NSG 5003 Miami Dade College Advanced Pathophysiology Case Study Nursing Assignment Help

Directions

All students should complete two (2) of the case study below (your choice).  Note: All case studies are provided as a learning tool for students who wish to have them. 

Case 1 

Review the pharyngitis scenarios and determine the most likely cause, including pathogen and mode of transmission. Discuss data that support your decision and treatment strategies. 

Scenario 1:  Susan is a 16-year-old with sudden onset of severe sore throat for the past day. She feels like she had a fever but did not check her temperature (i.e., subjective fever). She states it is very painful to swallow, and she thinks she sees white spots on her throat. She denies cough, rhinorrhea, nausea, otalgia, shortness of breath, or headache. She reports no exposure to sick individuals. 

  • Medications: none.
  • Allergies: none.
  • Social history: nonsmoker and drinks alcohol (two to three beers) one to two times a month.
  • Physical examination: vital signs – temperature 101.0°F; pulse 100 beats per minute; respirations 18 per minute; blood pressure 110/66 mmHg.
  • General: ill and tired appearance.
  • Head, Eyes, Ears, Nose, and Throat: unremarkable except for erythematous oropharynx with small petechiae and white tonsillar exudates.
  • Neck: anterior cervical lymphadenopathy; two on right, three on left; all small (< 0.5 cm) and tender.
  • Cardiovascular, Lungs, and Abdomen: unremarkable. 

Answer the following questions or provide responses based on this scenario. 

  1. What is the most likely diagnosis and pathogen causing this disorder and mode of transmission? 
  2. Discuss data that supports your decision. 
  3. What diagnostic test, if any, should be done? 
  4. Develop a treatment plan for this patient. 

Scenario 2: Mr. Jones is a 54-year-old man with complaints of a scratchy, raw sore throat and painful swallowing, mild productive cough, and runny nose for the past 2 days. He says his sputum is whitish-yellow. His ears feel full, and he feels like he is getting achy. He reports taking throat lozenges and denies nausea, fever, shortness of breath, chest pain, or headache. He states he teaches in a high school and a lot of his students have had colds. 

  • Medications: none.
  • Allergies: none.
  • Social history: nonsmoker and does not drink alcohol. 
  • Physical examination: vital signs – temperature 99.0°F; pulse 84 beats per minute; respirations 18 per minute; blood pressure 120/70 mmHg. 
  • General: cough during exam. 
  • HEENT: unremarkable except for mild erythematous oropharynx with no exudates; nares with mild erythema and scant yellowish discharge. 
  • Neck, CV, Lungs, Abdomen: unremarkable. 

Answer the following questions or provide responses based on this scenario.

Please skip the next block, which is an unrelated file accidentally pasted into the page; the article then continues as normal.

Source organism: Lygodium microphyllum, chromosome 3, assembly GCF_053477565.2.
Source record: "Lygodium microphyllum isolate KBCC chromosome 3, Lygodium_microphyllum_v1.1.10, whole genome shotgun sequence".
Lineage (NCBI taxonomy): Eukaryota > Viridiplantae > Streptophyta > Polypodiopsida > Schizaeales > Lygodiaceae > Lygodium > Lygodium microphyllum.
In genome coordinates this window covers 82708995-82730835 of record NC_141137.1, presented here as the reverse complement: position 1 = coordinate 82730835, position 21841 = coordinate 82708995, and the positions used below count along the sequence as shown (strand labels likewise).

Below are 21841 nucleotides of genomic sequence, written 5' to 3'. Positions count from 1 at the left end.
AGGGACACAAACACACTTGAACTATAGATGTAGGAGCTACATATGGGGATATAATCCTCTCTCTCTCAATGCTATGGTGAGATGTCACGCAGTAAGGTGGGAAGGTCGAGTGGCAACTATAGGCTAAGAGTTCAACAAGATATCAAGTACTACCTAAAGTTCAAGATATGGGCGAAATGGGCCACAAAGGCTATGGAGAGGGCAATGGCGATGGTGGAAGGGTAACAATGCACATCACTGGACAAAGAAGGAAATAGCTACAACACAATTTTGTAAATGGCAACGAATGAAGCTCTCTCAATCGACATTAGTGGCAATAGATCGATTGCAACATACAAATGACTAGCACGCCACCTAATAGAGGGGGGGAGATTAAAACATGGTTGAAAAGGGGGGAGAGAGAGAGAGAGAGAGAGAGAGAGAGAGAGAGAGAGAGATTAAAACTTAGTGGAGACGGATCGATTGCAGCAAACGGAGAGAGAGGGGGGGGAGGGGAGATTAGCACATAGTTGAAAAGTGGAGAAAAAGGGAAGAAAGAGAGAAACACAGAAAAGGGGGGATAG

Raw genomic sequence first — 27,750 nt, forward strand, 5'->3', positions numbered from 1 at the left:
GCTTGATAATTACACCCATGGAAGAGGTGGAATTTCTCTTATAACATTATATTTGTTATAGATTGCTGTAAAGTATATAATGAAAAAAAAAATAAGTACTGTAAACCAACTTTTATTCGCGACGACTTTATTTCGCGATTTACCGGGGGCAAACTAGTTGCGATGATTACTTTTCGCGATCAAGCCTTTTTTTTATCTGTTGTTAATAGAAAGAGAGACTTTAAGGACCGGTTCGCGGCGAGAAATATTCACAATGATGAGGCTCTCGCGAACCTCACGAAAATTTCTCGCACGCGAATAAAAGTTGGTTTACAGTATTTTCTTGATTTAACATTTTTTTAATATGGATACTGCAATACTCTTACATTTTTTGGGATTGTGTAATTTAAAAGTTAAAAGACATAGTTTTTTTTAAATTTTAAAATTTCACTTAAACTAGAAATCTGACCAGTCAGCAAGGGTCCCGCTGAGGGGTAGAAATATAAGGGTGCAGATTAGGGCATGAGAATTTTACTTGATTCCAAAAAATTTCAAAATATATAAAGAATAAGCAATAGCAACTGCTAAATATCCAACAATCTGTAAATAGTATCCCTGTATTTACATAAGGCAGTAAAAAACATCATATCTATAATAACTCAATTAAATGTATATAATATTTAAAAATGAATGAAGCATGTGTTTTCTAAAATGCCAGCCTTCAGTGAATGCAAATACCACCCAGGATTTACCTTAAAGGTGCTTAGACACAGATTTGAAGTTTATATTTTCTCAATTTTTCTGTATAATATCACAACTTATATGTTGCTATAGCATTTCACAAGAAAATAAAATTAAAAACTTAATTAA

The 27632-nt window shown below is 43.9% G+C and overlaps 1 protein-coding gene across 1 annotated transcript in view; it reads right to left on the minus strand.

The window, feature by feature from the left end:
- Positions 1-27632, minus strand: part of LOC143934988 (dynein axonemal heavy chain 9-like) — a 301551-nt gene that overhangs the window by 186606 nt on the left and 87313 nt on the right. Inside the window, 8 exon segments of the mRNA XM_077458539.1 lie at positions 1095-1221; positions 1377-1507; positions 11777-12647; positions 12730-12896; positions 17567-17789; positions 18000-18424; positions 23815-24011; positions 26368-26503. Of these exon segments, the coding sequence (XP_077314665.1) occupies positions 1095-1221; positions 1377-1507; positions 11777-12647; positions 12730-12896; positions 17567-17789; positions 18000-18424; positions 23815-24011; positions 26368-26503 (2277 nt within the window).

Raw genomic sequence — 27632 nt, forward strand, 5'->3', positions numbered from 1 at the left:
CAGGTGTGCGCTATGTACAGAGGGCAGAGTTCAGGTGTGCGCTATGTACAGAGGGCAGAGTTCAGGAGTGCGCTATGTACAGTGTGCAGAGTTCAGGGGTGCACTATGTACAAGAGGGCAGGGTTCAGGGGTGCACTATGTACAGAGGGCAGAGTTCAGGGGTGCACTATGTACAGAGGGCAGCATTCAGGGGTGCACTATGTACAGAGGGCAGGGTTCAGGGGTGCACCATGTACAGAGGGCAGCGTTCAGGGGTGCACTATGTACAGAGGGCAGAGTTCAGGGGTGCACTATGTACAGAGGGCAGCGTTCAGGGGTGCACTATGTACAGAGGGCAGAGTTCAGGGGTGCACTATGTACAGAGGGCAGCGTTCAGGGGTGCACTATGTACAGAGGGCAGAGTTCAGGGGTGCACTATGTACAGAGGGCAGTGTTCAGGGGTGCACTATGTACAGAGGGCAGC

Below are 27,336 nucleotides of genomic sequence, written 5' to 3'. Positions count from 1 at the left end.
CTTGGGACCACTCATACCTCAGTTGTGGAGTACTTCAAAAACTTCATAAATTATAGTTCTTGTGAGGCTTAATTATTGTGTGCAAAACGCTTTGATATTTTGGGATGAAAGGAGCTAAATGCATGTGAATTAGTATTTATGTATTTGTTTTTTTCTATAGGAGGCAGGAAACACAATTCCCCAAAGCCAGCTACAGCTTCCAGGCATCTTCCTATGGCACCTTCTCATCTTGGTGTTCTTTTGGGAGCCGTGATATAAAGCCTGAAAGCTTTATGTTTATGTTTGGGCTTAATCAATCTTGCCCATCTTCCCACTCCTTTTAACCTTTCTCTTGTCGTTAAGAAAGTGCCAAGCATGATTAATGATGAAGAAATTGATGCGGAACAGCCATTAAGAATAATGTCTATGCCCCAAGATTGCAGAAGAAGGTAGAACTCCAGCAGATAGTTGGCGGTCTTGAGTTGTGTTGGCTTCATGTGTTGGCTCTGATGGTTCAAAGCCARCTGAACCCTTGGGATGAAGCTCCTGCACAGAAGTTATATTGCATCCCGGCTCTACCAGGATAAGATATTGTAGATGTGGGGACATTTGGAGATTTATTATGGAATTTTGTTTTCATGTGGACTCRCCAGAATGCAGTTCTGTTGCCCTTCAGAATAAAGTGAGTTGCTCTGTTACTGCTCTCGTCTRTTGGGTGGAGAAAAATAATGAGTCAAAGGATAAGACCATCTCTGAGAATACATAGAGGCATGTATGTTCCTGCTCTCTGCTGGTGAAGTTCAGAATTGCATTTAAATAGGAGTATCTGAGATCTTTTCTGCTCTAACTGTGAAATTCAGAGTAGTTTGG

1. What is the most likely diagnosis and pathogen causing this disorder and mode of transmission? 
  2. Discuss data that support your decision. 
  3. What diagnostic test, if any, should be done? 
  4. Develop a treatment plan for this patient. 
  5. Compare the causes, clinical manifestations, diagnosis, and treatment of pharyngitis in these two cases. 
Case 2

Review the pulmonary infection scenarios and discuss whether the diagnosis is infectious rhinitis, influenza, acute bronchitis, acute bronchiolitis, or pneumonia. Discuss the most common pathogen and mode of transmission Discuss data that support your decision and treatment strategies. 

Scenarios 1: Jack is a 21-year-old complaining of a sudden onset of myalgia with his body aching all over and headache for the past day. He feels tired and has the chills, and his temperature was 100°F. He has a mild nonproductive cough. He denies rhinorrhea, sinus pain, nausea, otalgia, or shortness of breath. He reports exposure to sick contacts in his dorm, stating, “Everyone seems to be coughing and catching a cold or the flu.” 

  • Medications: none. 
  • Allergies: penicillin. 
  • Past medical history: healthy. 
  • Social history: college student, lives in a dormitory. Nonsmoker and drinks alcohol once a week, about two or three beers. 
  • Physical examination: vital signs – temperature 100°F; pulse 98 beats per minute; respiratorations18 per minute; blood pressure 110/70 mmHg; pulse oximeter 98%. 
  • General: ill and tired appearance. 
  • Head, Eyes, Ears, Neck, Throat: unremarkable. 
  • Neck: no lymphadenopathy; negative Kernig sign, negative Brudzinski sign. 
  • Cardiovascular lungs, abdomen: unremarkable. 

Answer the following questions or provide responses based on this scenario. 

  1. What is the most likely diagnosis and pathogen causing this disorder?  
  2. Discuss the mode of transmission and discuss the data that supports your decision. 
  3. What diagnostic test, if any, should be done? 
  4. Develop a treatment plan for this patient. 

Scenarios 2: Mr. Menendez is a 65-year-old man presenting with 2–3 days of coughing up thick yellow sputum, shortness of , and fever (he did not check the actual temperature), and chills. He states his chest hurts when he breathes. He denies headache, rhinorrhea, sinus pain, and nausea. He reports no exposure to sick individuals. 

  • Medications: lisinopril 10 mg a day by mouth. 
  • Allergies: no known drug allergy.